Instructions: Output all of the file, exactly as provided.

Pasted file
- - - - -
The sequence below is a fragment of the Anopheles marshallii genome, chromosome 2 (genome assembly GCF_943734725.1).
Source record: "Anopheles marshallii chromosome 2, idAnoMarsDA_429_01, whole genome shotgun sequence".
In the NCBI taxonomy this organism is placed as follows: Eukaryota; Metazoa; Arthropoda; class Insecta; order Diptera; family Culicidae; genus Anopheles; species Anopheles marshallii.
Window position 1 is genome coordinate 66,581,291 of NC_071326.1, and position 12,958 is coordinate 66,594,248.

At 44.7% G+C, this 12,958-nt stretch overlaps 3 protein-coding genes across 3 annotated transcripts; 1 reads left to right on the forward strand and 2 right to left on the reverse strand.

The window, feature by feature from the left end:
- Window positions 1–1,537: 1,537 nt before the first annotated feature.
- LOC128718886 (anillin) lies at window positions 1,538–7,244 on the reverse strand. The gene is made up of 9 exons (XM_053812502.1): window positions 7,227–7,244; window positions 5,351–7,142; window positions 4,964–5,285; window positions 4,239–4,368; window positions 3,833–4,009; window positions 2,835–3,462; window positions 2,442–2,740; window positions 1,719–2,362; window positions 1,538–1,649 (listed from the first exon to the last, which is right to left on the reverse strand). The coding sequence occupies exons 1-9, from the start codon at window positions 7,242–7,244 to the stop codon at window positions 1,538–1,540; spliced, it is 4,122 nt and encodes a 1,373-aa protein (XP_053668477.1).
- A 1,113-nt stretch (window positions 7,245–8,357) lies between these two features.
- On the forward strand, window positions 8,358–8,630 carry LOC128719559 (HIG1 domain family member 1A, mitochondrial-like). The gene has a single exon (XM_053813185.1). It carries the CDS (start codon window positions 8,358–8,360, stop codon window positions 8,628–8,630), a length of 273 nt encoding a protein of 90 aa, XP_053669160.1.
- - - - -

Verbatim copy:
The sequence below is a fragment of the Anopheles marshallii genome, chromosome 2 (genome assembly GCF_943734725.1).
Source record: "Anopheles marshallii chromosome 2, idAnoMarsDA_429_01, whole genome shotgun sequence".
In the NCBI taxonomy this organism is placed as follows: Eukaryota; Metazoa; Arthropoda; class Insecta; order Diptera; family Culicidae; genus Anopheles; species Anopheles marshallii.
Window position 1 is genome coordinate 66,581,291 of NC_071326.1, and position 12,958 is coordinate 66,594,248.

At 44.7% G+C, this 12,958-nt stretch overlaps 3 protein-coding genes across 3 annotated transcripts; 1 reads left to right on the forward strand and 2 right to left on the reverse strand.

The window, feature by feature from the left end:
- Window positions 1–1,537: 1,537 nt before the first annotated feature.
- LOC128718886 (anillin) lies at window positions 1,538–7,244 on the reverse strand. The gene is made up of 9 exons (XM_053812502.1): window positions 7,227–7,244; window positions 5,351–7,142; window positions 4,964–5,285; window positions 4,239–4,368; window positions 3,833–4,009; window positions 2,835–3,462; window positions 2,442–2,740; window positions 1,719–2,362; window positions 1,538–1,649 (listed from the first exon to the last, which is right to left on the reverse strand). The coding sequence occupies exons 1-9, from the start codon at window positions 7,242–7,244 to the stop codon at window positions 1,538–1,540; spliced, it is 4,122 nt and encodes a 1,373-aa protein (XP_053668477.1).
- A 1,113-nt stretch (window positions 7,245–8,357) lies between these two features.
- On the forward strand, window positions 8,358–8,630 carry LOC128719559 (HIG1 domain family member 1A, mitochondrial-like). The gene has a single exon (XM_053813185.1). It carries the CDS (start codon window positions 8,358–8,360, stop codon window positions 8,628–8,630), a length of 273 nt encoding a protein of 90 aa, XP_053669160.1.